A LOVE letter to Wales by a former Aberystwyth student has featured at the Royal Television Society Awards.
For Welsh speakers the term ‘Hiraeth’ is one which many are well acquainted, “(especially in the context of Wales or Welsh culture) deep longing for something, especially one’s home.”
However, filmmaker and former Aberystwyth University student, Niall Murphey, has sought to explore the term in his newest film by the same title.
The film centres on a number of conversations between Niall, who is originally from Deri near Caerphilly and family and friends, discussing Wales and the notion of home.
Speaking to the Cambrian News, Niall explained that Wales is often overlooked in cinema and this is something he is looking to change.
“There are very few honest depictions of Wales in cinema, filmmakers use Scotland, England and Ireland, just anything to avoid filming in Wales.
“You look at areas like Yorkshire and director Ken Loach, they’re such beautiful depictions of the area. I recently watched Belfast (by Kenneth Branagh) and just wished Wales had a film like that.”
Niall explained that the film project almost started as an accident.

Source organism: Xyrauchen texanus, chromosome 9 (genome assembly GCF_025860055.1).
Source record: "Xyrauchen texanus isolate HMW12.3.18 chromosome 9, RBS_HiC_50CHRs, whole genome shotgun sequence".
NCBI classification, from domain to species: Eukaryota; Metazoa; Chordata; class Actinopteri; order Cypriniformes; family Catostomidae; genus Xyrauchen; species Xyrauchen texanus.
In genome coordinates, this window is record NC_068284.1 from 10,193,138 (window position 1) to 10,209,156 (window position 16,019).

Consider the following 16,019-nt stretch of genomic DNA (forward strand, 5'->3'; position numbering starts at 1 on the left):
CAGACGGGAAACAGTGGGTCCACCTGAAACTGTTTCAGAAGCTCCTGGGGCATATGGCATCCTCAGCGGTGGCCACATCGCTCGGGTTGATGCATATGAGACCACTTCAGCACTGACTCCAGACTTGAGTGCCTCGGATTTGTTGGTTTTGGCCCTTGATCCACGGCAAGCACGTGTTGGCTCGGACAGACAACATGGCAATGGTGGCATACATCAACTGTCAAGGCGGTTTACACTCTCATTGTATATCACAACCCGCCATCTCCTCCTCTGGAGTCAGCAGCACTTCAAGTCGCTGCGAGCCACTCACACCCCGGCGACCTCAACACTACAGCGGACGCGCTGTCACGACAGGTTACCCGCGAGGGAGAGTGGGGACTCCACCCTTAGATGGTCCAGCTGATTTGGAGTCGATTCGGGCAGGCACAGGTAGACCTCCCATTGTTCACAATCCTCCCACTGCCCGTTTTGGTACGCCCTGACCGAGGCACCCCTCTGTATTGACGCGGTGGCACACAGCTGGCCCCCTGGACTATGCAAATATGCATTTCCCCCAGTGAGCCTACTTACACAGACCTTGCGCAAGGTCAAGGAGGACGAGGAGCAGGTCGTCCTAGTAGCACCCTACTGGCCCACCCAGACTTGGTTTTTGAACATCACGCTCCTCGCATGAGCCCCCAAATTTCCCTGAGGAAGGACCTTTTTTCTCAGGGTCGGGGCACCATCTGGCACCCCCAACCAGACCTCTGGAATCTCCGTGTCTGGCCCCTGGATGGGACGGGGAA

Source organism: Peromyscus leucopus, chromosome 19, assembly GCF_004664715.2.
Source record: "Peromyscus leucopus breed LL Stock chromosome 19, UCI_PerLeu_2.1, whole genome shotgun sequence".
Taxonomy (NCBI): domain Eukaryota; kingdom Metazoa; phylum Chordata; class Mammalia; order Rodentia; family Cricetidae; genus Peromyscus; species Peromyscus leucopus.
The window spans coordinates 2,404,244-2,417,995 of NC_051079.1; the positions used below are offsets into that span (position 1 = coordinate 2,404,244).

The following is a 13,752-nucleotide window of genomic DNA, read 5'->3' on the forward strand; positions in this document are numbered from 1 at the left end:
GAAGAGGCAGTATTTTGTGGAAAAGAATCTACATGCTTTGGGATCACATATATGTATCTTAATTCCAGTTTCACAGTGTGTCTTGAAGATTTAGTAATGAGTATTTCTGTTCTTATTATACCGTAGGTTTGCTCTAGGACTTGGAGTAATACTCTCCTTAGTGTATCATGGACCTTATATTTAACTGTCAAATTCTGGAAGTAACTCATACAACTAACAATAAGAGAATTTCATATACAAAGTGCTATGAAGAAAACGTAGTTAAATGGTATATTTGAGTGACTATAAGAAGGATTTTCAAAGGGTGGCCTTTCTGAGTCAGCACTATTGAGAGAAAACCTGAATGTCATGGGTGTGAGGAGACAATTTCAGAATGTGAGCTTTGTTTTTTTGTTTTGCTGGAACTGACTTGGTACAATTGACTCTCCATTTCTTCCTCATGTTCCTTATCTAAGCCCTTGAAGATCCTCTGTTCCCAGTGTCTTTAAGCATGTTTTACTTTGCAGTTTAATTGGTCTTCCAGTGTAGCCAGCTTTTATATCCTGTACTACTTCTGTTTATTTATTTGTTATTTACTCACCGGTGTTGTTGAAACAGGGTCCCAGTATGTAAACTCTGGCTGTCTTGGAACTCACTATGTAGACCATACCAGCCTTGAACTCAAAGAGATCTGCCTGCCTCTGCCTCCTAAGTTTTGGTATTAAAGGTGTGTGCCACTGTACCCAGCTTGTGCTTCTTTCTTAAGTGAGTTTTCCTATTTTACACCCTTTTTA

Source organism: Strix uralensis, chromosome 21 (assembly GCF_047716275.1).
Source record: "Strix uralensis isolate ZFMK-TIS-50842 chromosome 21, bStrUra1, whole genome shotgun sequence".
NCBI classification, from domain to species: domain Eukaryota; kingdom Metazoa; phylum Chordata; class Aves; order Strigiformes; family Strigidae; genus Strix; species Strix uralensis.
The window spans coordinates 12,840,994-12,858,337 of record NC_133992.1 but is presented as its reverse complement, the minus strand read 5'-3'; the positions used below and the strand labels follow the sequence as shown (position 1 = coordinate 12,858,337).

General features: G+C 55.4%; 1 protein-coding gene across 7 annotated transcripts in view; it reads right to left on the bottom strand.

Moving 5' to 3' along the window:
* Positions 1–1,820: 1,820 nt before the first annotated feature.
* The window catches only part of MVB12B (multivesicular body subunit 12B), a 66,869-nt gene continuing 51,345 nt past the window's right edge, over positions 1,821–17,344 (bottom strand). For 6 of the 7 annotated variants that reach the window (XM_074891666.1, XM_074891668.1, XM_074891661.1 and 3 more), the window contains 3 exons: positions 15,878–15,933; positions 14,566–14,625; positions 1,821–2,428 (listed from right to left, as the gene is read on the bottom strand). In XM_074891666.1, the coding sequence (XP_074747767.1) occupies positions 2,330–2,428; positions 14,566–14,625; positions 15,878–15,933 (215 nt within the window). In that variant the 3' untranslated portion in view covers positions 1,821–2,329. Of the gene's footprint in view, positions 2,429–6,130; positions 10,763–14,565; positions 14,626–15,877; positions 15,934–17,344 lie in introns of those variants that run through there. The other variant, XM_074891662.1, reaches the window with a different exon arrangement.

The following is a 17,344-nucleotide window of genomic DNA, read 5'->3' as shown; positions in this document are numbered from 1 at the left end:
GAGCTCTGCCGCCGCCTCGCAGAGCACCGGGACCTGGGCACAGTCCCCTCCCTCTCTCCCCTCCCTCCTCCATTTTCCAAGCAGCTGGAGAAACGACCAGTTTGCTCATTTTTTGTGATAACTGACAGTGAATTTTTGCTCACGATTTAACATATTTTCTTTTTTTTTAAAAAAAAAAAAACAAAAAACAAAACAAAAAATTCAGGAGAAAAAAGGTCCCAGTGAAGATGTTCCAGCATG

“In 2018 I wanted to make a film about the Valleys but didn’t really have any concrete plans, so I just started filming stuff with various cameras of mine.
“And then when lockdown happened I found myself on my own, miles from my family for about four months. Because of that, to cope with the loneliness I ended up calling my family more than I had ever really done before; speaking to relatives I’d barely been in contact with previously.
“From there it just sort of morphed into an opportunity to interview my friends and family and talk a little bit about home, something I was really missing.” He said.
Hiraeth speaks volumes of Niall’s love for Wales, a depiction that is honest and this was something he was keen to ensure.
“There are actually very few honest depictions of Wales, and especially Welsh productions, some of the films which are held as the pinnacle of Welsh cinematic representation are Hollywood productions.
“I wanted to make sure that it was a genuine representation, that means talking about pits and all, my mum said at one point while I was making it “please make it nice” but it doesn’t have to be sunshine and rainbows to be home.” He said.
“Wales is a community, you could be abroad and meet someone Welsh and immediately you can hit it off.”
The film’s feature at the Royal Television Society Awards was something special for Niall.
“It was beautiful being there. I took my mum and dad and the clip they showed the one of my mum telling the story of how she met my dad, it was something special.
“Seeing it on the big screen and hearing it with those speakers was just magical.”
Niall now plans to submit the film to a number of festivals and is also considering holding a few local screenings.
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